This "what, me worry?" attitude is, to some degree, understandable. Looking over the horizon to a time when European prosperity cannot be taken for granted is difficult, if not impossible. Even the demographic nightmare of declining populations all over Western Europe did not evoke alarm.
When a spokesman from the International Monetary Fund pointed out that Europeans work fewer hours per annum than North Americans and Asians, this was viewed as an indication of superior European work habits rather than uncompetitive productivity rates.
Considering relative satisfaction with the cradle-to-grave welfare arrangements and a belief in the natural order of social reconciliation, it is hard to understand what Europeans mean by reinvention. As I see it, European societies need inspiration, a catalyst for social reform. But, after all, they are democracies that depend for change on the will of their people.
Surely there are many Europeans who appreciate the anti-competitive impulse of lassitude. Yet they don't know how to change. Tightly contested elections throughout the continent make it difficult to conceive of consensus for modification in the welfare system. The overhang of social expenditures makes it extremely hard for industries to reduce the price of products or for capital to be raised for innovation.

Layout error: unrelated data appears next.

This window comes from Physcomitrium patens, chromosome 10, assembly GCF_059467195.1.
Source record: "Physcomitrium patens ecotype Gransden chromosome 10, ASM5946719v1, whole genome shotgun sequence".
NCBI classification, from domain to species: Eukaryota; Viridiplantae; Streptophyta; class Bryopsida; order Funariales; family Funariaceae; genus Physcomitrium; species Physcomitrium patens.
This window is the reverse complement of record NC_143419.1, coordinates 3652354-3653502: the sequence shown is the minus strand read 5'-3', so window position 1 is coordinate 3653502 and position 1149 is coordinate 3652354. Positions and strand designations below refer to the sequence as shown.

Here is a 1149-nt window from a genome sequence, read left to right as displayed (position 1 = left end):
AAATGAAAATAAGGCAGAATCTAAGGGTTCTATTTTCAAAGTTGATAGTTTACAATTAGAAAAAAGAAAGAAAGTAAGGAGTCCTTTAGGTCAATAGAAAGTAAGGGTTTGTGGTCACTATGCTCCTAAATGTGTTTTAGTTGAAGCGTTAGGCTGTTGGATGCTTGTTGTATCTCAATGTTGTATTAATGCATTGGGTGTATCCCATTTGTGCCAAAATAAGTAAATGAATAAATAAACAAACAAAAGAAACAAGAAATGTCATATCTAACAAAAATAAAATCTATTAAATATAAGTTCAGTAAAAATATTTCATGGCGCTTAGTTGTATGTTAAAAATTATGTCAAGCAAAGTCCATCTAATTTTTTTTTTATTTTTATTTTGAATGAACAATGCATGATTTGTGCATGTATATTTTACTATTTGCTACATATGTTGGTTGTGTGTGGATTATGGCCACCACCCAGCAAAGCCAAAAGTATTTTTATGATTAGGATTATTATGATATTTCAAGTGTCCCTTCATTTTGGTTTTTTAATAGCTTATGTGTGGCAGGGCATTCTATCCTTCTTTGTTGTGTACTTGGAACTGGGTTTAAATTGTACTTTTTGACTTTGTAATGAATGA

Is this scenario a dead-end? Is Europe necessarily on the road to marginality?
While the St. Gallen conference didn't offer immediate answers, history does possess surprises. The resiliency Europe displayed after the war may reemerge. A generation of college-educated students is eager to plot a new course for the future and European broadband developments indicate that there are some bright flourishes in a generally gray background.
What we know about Europe today is surely a guide to the next act in continental history, but it isn't an inevitable guide. Realism dictates skepticism; hope suggests possibility. An inspired Europe needs some of both as a compass for the path ahead.
Political Propaganda from the Academy